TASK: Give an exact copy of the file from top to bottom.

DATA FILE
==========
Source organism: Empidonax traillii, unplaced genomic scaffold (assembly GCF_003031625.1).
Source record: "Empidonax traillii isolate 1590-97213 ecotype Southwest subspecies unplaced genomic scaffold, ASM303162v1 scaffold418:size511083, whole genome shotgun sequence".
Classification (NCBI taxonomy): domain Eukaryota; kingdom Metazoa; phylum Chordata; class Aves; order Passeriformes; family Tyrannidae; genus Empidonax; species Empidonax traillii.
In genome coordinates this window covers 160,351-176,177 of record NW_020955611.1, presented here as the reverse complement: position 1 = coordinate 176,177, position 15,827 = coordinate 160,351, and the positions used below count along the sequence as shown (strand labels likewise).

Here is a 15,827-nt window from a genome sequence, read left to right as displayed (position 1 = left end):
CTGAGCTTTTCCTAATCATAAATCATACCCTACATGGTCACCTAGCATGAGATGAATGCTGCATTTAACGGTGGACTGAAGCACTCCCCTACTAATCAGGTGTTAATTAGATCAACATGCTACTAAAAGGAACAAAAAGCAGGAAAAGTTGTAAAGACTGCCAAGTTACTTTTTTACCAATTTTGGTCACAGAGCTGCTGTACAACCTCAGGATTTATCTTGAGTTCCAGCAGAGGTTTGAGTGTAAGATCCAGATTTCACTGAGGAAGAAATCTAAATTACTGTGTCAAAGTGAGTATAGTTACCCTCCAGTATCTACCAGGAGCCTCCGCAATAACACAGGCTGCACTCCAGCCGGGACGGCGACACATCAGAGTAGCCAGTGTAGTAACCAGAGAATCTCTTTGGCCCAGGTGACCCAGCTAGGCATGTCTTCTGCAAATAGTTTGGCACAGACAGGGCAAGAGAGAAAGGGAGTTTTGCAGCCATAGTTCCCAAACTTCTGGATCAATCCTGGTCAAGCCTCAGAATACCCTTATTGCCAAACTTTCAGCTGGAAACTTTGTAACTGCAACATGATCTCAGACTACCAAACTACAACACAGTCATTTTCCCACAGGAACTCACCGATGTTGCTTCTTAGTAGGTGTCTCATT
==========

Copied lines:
Source organism: Empidonax traillii, unplaced genomic scaffold (assembly GCF_003031625.1).
Source record: "Empidonax traillii isolate 1590-97213 ecotype Southwest subspecies unplaced genomic scaffold, ASM303162v1 scaffold418:size511083, whole genome shotgun sequence".
Classification (NCBI taxonomy): domain Eukaryota; kingdom Metazoa; phylum Chordata; class Aves; order Passeriformes; family Tyrannidae; genus Empidonax; species Empidonax traillii.
In genome coordinates this window covers 160,351-176,177 of record NW_020955611.1, presented here as the reverse complement: position 1 = coordinate 176,177, position 15,827 = coordinate 160,351, and the positions used below count along the sequence as shown (strand labels likewise).

Here is a 15,827-nt window from a genome sequence, read left to right as displayed (position 1 = left end):
CTGAGCTTTTCCTAATCATAAATCATACCCTACATGGTCACCTAGCATGAGATGAATGCTGCATTTAACGGTGGACTGAAGCACTCCCCTACTAATCAGGTGTTAATTAGATCAACATGCTACTAAAAGGAACAAAAAGCAGGAAAAGTTGTAAAGACTGCCAAGTTACTTTTTTACCAATTTTGGTCACAGAGCTGCTGTACAACCTCAGGATTTATCTTGAGTTCCAGCAGAGGTTTGAGTGTAAGATCCAGATTTCACTGAGGAAGAAATCTAAATTACTGTGTCAAAGTGAGTATAGTTACCCTCCAGTATCTACCAGGAGCCTCCGCAATAACACAGGCTGCACTCCAGCCGGGACGGCGACACATCAGAGTAGCCAGTGTAGTAACCAGAGAATCTCTTTGGCCCAGGTGACCCAGCTAGGCATGTCTTCTGCAAATAGTTTGGCACAGACAGGGCAAGAGAGAAAGGGAGTTTTGCAGCCATAGTTCCCAAACTTCTGGATCAATCCTGGTCAAGCCTCAGAATACCCTTATTGCCAAACTTTCAGCTGGAAACTTTGTAACTGCAACATGATCTCAGACTACCAAACTACAACACAGTCATTTTCCCACAGGAACTCACCGATGTTGCTTCTTAGTAGGTGTCTCATT